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NCDMB, PETAN, others oppose increment of content fund to 2%


Executive Secretary, NCDMB, Simbi Wabote

The Nigerian Content Development and Monitoring Board (NCDMB), Petroleum Technology Association of Nigeria (PETAN), Petroleum Contractors Trade Section (PCTS), Oil Producers Trade Section (OPTS), and the Nigeria LNG Ltd. have cautioned against increasing the percentage of the Nigerian Content Development Fund (NCDF) from the current one percent to two percent.

The increase to two percent has been proposed to be incorporated into the amendment of the Nigerian Oil and Gas Industry Content Development (NOGIDC) Act.


The NCDF is deducted from the value of contracts awarded in the oil and gas industry and was pegged at one percent by the NOGICD Act of 2010.

The stakeholders made their position in separate presentations on Monday, in Abuja, at the two-day public hearing organised by the Joint Senate Committee and House of Representatives Committee on Nigerian Content Development and Monitoring.

The public hearing is focussed on three proposed legislation, namely, the Bill for an Act to amend Nigerian Oil and Gas Industry Content Development Act, Cap 2, 2010, and other matters connected thereto, others are the Bill for an Act to enact Nigerian Local Content Act for the Development, Regulation, and Enforcement of Nigerian Content in all Sectors of the Nigerian Economy Except Oil and Gas Industry Sector and for Related Matters.


The third legislation seeks to repeal the NOGICD Act and enact the Nigerian Local Content Development and Enforcement Commission Act and establish the Nigerian Local Content Development and Enforcement Commission.

In his submission, the Executive Secretary, NCDMB, Simbi Wabote, argued that the one per cent NCDF deduction should be maintained “given the pressure that the global oil and gas companies are facing with cost escalations and price reductions in the industry. With prudent management of the NCDF and the full cooperation of the operating companies, we believe Local Content shall continue to operate efficiently and grow.”

Similarly, representatives of the leading oil industry organisations advised against the proposed increment, stressing that an amendment of the NOGICD Act should promote and protect local businesses, and encourage the entry of foreign capital and technology into the country to further grow the sector.


They also strongly opposed the proposed bill, which sought to repeal the Nigerian Oil and Gas Industry Content Development Act 2010 and enact the Nigerian Local Content Development and Enforcement Commission Act.

The representative of the OPTS, Joseph Ofili, posited that the group was totally against the Commission Bill because it would erode the gains of the past 10 years of Nigerian Content implementation, and return the industry to ground zero with regards to content implementation.

The PETAN Chairman, Nicolas Odinuwe, argued that it would be a grave mistake to repeal the NOGICD Act, which had been acclaimed by several stakeholders to be very successful, adding that the best strategy would be to fine-tune a few areas to make it more effective.

On the new provision to earmark 0.5 percent of the gross revenue of oil and gas companies for research and development, Wabote, who was represented by the Director Planning, Research, and Statistics, Daziba Patrick Obah, said the Board welcomes it on the condition that the money would be for the operator’s own utilization.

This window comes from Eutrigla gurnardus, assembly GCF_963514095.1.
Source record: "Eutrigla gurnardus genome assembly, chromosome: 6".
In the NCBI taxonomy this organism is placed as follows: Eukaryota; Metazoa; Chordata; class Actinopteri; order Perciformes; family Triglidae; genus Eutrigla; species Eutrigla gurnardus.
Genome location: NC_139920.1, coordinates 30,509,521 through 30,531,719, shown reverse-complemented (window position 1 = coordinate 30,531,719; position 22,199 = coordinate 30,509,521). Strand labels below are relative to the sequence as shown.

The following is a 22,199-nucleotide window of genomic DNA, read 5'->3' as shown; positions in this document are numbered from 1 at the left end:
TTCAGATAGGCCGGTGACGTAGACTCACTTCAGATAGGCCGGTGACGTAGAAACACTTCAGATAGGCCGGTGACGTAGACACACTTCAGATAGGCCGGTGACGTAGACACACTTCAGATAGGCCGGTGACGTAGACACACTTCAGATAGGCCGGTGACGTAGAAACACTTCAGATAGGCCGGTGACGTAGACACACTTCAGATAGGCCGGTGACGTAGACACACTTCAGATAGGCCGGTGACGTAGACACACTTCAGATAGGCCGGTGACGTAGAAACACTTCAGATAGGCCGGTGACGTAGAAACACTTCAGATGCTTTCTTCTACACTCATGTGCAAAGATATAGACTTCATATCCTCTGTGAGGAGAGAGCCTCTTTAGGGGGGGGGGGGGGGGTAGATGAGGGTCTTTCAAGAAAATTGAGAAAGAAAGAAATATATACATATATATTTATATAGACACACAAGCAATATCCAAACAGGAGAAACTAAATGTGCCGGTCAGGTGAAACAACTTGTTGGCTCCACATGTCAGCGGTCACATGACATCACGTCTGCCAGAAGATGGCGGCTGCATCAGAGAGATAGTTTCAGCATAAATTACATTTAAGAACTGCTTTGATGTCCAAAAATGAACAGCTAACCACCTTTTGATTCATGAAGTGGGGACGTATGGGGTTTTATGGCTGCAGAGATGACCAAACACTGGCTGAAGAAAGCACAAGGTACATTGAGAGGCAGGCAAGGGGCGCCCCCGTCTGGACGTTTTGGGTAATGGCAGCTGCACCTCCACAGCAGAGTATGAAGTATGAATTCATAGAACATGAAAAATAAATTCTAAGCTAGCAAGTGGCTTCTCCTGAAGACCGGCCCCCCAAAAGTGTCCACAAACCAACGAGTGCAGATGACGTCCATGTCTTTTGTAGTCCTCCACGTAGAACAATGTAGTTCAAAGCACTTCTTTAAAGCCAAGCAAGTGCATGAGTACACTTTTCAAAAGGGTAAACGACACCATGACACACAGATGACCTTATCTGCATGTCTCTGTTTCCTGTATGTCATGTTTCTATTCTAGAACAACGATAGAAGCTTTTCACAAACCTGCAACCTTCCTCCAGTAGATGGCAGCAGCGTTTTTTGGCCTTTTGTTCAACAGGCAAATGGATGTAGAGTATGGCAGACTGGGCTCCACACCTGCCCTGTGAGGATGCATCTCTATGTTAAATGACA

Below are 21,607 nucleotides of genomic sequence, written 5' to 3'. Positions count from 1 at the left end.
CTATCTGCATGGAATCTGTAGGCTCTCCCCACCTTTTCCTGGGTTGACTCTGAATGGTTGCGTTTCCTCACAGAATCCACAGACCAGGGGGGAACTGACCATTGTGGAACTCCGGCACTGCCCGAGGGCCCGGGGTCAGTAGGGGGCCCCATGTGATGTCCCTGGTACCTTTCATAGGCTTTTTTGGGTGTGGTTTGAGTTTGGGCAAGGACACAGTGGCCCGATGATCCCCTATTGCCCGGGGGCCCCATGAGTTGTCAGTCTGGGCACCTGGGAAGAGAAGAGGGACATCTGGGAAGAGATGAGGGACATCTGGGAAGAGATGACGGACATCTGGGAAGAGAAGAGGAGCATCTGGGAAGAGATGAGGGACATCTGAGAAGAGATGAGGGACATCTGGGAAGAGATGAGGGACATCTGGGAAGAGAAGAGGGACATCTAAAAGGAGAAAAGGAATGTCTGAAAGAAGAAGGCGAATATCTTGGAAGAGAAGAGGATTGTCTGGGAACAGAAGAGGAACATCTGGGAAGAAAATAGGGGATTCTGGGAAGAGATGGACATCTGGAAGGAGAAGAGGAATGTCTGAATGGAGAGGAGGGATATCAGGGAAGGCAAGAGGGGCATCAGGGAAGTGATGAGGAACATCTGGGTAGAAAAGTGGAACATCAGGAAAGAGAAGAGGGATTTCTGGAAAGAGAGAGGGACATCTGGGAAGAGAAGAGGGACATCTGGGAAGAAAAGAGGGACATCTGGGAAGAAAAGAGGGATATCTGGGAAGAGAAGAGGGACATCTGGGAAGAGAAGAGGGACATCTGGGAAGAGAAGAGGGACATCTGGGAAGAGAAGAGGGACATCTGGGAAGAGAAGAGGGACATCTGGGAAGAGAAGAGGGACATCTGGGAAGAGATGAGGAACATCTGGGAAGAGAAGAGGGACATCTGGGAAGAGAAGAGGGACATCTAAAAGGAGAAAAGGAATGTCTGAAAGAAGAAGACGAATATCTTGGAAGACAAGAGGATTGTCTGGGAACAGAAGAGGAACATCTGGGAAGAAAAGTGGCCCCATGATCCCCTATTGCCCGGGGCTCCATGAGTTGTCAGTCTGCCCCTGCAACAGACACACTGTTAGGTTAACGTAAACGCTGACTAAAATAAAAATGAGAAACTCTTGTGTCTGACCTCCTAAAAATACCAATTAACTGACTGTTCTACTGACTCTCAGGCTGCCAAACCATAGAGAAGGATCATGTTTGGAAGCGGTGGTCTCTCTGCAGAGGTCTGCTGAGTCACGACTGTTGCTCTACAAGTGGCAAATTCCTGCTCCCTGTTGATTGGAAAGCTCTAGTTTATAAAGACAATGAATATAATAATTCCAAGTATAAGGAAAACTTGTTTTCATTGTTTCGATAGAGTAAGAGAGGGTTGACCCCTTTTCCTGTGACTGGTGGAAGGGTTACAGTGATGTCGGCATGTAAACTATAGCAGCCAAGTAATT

The Board also supported the proposal by the amendment to add Naira to the benchmark currency for local contracts, which could represent a paradigm shift from the dollar-denominated provision to a bi-currency model.

On the requirement for companies seeking expatriate quota to provide additional information, Wabote said the Board supports the review, saying: “because it increases the information to be provided by companies seeking expatriate quota approval, which will further prevent abuse of the process and round-tripping of expatriates across sectors of the economy. We have a very good interface with the Ministry of Interior; the proposed amendment will further enhance data exchange and inter-agency collaboration.”

On the proposal to impose administrative sanctions on defaulters of the Act, he said: “The Board welcomes the change because it categorizes the various violations, and stipulates sanctions that could be applied upon conviction and now empowers the Board to mete out administrative sanctions against erring companies on certain categories of infractions without first securing a conviction in court. We believe this will further enhance the regulatory functions of the Board and reduce the additional burden on the courts.”


Speaking, the Chairman, Senate Committee on Local Content, Senator Teslim Folarin, said the Bill for an Act to amend NOGICD Act and the Bill to enact Nigerian Local Content Act for the Development, Regulation, and Enforcement of Nigerian Content in all sectors of the Nigerian economy, were sponsored by the Nigerian Content Committees of both houses of the National Assembly.

He explained that the justification for proposing separate legislation for the other sectors of the economy was because the oil and gas industry is peculiar, and its operations and governance structure of the NOGICD should not be disrupted.

Also speaking, the Deputy Leader, House of Representatives, Honourable Peter Akpatason, who represented the Speaker Rt Honourable Femi Gbajabiamila, said the proposed bills have a significant impact on the national economy.


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